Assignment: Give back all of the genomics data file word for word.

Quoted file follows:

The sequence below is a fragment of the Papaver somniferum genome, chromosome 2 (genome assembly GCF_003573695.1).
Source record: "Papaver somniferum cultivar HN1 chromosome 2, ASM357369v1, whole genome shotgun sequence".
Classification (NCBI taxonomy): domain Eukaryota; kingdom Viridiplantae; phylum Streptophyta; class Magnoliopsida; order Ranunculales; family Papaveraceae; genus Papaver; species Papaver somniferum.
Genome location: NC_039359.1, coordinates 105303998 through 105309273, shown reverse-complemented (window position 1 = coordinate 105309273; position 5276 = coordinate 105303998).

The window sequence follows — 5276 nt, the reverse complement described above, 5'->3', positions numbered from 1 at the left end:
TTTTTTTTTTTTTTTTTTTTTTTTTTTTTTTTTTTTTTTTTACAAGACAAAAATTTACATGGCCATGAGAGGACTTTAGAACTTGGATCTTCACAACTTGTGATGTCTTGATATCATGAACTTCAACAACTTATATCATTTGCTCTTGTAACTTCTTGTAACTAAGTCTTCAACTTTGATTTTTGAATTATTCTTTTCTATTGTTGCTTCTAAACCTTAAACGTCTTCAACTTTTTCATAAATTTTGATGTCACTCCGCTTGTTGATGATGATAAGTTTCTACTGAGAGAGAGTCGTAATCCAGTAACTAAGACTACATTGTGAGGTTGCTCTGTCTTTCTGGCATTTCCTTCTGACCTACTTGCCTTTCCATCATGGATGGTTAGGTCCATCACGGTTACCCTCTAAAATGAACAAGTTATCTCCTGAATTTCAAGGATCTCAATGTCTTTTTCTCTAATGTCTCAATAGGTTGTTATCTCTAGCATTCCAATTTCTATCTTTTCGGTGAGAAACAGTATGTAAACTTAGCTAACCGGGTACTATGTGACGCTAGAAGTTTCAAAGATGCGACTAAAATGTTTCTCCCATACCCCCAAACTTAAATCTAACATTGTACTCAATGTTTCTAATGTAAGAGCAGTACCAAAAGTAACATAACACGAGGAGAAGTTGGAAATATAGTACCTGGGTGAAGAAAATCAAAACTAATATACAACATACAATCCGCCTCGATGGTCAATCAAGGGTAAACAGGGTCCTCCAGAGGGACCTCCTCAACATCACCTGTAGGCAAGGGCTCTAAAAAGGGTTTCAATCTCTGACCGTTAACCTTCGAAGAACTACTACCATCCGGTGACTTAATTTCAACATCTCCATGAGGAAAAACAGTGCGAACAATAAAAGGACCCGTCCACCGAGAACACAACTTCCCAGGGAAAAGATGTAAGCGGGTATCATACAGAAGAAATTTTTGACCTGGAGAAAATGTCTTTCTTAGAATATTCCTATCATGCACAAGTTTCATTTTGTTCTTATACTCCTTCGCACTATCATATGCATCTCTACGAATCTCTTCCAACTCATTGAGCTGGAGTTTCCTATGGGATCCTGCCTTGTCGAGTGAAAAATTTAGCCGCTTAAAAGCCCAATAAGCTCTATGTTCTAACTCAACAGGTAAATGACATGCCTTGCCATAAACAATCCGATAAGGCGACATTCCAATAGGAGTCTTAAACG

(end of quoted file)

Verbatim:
The sequence below is a fragment of the Papaver somniferum genome, chromosome 2 (genome assembly GCF_003573695.1).
Source record: "Papaver somniferum cultivar HN1 chromosome 2, ASM357369v1, whole genome shotgun sequence".
Classification (NCBI taxonomy): domain Eukaryota; kingdom Viridiplantae; phylum Streptophyta; class Magnoliopsida; order Ranunculales; family Papaveraceae; genus Papaver; species Papaver somniferum.
Genome location: NC_039359.1, coordinates 105303998 through 105309273, shown reverse-complemented (window position 1 = coordinate 105309273; position 5276 = coordinate 105303998).

The window sequence follows — 5276 nt, the reverse complement described above, 5'->3', positions numbered from 1 at the left end:
TTTTTTTTTTTTTTTTTTTTTTTTTTTTTTTTTTTTTTTTTACAAGACAAAAATTTACATGGCCATGAGAGGACTTTAGAACTTGGATCTTCACAACTTGTGATGTCTTGATATCATGAACTTCAACAACTTATATCATTTGCTCTTGTAACTTCTTGTAACTAAGTCTTCAACTTTGATTTTTGAATTATTCTTTTCTATTGTTGCTTCTAAACCTTAAACGTCTTCAACTTTTTCATAAATTTTGATGTCACTCCGCTTGTTGATGATGATAAGTTTCTACTGAGAGAGAGTCGTAATCCAGTAACTAAGACTACATTGTGAGGTTGCTCTGTCTTTCTGGCATTTCCTTCTGACCTACTTGCCTTTCCATCATGGATGGTTAGGTCCATCACGGTTACCCTCTAAAATGAACAAGTTATCTCCTGAATTTCAAGGATCTCAATGTCTTTTTCTCTAATGTCTCAATAGGTTGTTATCTCTAGCATTCCAATTTCTATCTTTTCGGTGAGAAACAGTATGTAAACTTAGCTAACCGGGTACTATGTGACGCTAGAAGTTTCAAAGATGCGACTAAAATGTTTCTCCCATACCCCCAAACTTAAATCTAACATTGTACTCAATGTTTCTAATGTAAGAGCAGTACCAAAAGTAACATAACACGAGGAGAAGTTGGAAATATAGTACCTGGGTGAAGAAAATCAAAACTAATATACAACATACAATCCGCCTCGATGGTCAATCAAGGGTAAACAGGGTCCTCCAGAGGGACCTCCTCAACATCACCTGTAGGCAAGGGCTCTAAAAAGGGTTTCAATCTCTGACCGTTAACCTTCGAAGAACTACTACCATCCGGTGACTTAATTTCAACATCTCCATGAGGAAAAACAGTGCGAACAATAAAAGGACCCGTCCACCGAGAACACAACTTCCCAGGGAAAAGATGTAAGCGGGTATCATACAGAAGAAATTTTTGACCTGGAGAAAATGTCTTTCTTAGAATATTCCTATCATGCACAAGTTTCATTTTGTTCTTATACTCCTTCGCACTATCATATGCATCTCTACGAATCTCTTCCAACTCATTGAGCTGGAGTTTCCTATGGGATCCTGCCTTGTCGAGTGAAAAATTTAGCCGCTTAAAAGCCCAATAAGCTCTATGTTCTAACTCAACAGGTAAATGACATGCCTTGCCATAAACAATCCGATAAGGCGACATTCCAATAGGAGTCTTAAACG